Sir Clive, tall, blonde, and a dandy dresser like his great-great-great-grandson, stooped over the body, his hands busy removing and dumping viscera on the bed. On the table to his right was a mound of human flesh.
The son of a bitch was whistling while he worked.
— ♦♦♦ —
Hadley threw himself out of the chair, screaming. He stumbled to the bathroom and vomited into the toilet. It took several eruptions to empty the contents of his stomach.
Twenty minutes later, Hadley was back at the laptop. He read again about the class warfare that almost erupted over the Ripper murders. The police hierarchy refused to believe the killer could be a gentlemen or a member of the aristocracy. The people of East End thought differently. At the height of the terror, a citizens’ vigilante group formed to protect Whitechapel residents from marauding gentlemen.
Hadley believed it possible that a man of means might go rogue. After all, both Bonneville and Westminster suffered their own private demons. Bonneville was a drug addict and Westminster performed “unnatural acts,” whatever that meant. But three of them?
Was Roscoe’s diary, a purported hoax, actually genuine? If the three of them conspired to commit the murders, each working independently, it would explain why there were discrepancies in his writings. He was getting descriptions of some of the killings second hand.
Why would three men decide to go on a murder spree? What was in it for them?
Hadley eyed the three items he’d been given, and an idea came to him. He’d seen Bonneville and Roscoe together in the hansom cab and heard part of their conversation. What if he held all three items, the cane, the watch, and the cigar cutter?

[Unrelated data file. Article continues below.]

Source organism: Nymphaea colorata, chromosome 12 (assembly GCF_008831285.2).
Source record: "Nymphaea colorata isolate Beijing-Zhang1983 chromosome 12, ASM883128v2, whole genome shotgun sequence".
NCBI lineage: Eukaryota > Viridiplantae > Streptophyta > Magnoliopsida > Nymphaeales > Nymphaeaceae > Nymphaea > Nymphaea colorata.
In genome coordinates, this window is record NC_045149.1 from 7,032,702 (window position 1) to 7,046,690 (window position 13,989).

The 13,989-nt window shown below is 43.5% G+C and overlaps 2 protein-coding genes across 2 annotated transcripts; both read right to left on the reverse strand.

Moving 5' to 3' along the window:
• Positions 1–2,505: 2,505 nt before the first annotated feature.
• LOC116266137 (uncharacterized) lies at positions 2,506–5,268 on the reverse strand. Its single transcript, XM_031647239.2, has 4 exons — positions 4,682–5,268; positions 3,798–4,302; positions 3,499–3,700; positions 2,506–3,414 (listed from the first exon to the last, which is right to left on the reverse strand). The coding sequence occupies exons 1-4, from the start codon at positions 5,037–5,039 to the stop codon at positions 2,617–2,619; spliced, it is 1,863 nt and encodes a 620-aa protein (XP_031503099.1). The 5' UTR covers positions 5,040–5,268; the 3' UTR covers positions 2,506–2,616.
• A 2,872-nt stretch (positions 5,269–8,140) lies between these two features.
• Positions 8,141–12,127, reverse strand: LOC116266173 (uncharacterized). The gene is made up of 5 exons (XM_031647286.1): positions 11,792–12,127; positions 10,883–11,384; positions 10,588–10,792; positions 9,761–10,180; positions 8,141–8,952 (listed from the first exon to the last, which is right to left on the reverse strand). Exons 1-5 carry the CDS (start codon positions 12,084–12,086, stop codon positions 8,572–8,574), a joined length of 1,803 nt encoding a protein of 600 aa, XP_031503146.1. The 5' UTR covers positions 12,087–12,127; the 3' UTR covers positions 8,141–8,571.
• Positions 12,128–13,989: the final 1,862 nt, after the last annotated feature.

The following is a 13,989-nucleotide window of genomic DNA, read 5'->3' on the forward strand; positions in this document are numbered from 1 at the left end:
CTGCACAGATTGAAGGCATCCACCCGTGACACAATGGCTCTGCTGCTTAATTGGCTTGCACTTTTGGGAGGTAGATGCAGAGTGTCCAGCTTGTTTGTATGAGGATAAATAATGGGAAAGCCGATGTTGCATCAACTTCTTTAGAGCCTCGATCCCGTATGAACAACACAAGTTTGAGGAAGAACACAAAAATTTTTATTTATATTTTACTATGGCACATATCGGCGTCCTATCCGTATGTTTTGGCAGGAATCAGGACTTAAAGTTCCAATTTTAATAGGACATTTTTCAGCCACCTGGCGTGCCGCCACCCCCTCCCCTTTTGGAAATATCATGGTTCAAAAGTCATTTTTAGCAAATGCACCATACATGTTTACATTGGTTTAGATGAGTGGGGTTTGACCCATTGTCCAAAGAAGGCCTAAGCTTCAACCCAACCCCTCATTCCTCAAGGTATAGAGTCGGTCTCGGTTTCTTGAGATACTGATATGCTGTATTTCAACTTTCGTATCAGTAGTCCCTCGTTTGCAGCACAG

Picking up all three items, Hadley walked back to the easy chair.
— ♦♦♦ —
Sir Clive removed a key from his pocket and used it to unlock the door. The door opened onto a steep staircase leading dozens of feet below London’s streets, ending at another door. Sir Clive gave the second door a series of sharp, irregular raps. Some type of code, Hadley suspected. A tall, thin man in a butler’s uniform opened the door.
“Good evening, Sir Clive,” the butler said. “May I take your cloak?” Sir Clive removed his cloak and handed it to the butler. “Your robes await you in the changing room.”
Several minutes later, wearing a white robe and hood over his otherwise naked body, Sir Clive entered a cavernous room dug out of the earth. Raw rock walls lined the cavern. Statues and paintings of Dionysus and Venus, naked in the Hellenistic style, were the only décor aside from gas lanterns on the ceiling and a large dining table in the middle of the room. A white tablecloth draped over the table. Wine bottles and ornate gold goblets littered the top of the table.
Several men, women, and young boys inhabited the cavern, most in various states of undress, many engaged in various sex acts. Sir Clive scanned the room, glanced with disinterest at a young woman who raised her robe and lasciviously spread her legs toward him. Instead, he stepped up to a young, blonde teenage boy, who in turn stood and let his robe slip to the floor.
Hadley recalled what he read about Sir Clive’s arrest for “unnatural acts.” Now he knew what they must have been. Sir Clive was a pederast.
“Hear ye! Hear ye!” A tall man with slicked-back gray hair stood at the middle of the table tapping two goblets together to get everyone’s attention. The cavern echoed with groans of protest. “Now, now. We’ve all had our entertainment for the evening. I now call to order this meeting of the Demonological Society.”
With reluctance, couples uncoupled and stood. Hadley spotted Roscoe and Dr. Bonneville among the revelers.
“I now thank our entertainers and respectfully request they leave now,” said the tall gray-hair man.
The women and boys collected their robes and made their way to the changing room. That left only eleven men in the cavern, each of whom took a seat at the table. Hadley noted the number. Eleven men. Eleven total Whitechapel victims. He suspected it wasn’t a coincidence.
“Brother Clive,” the man said, “please stand.”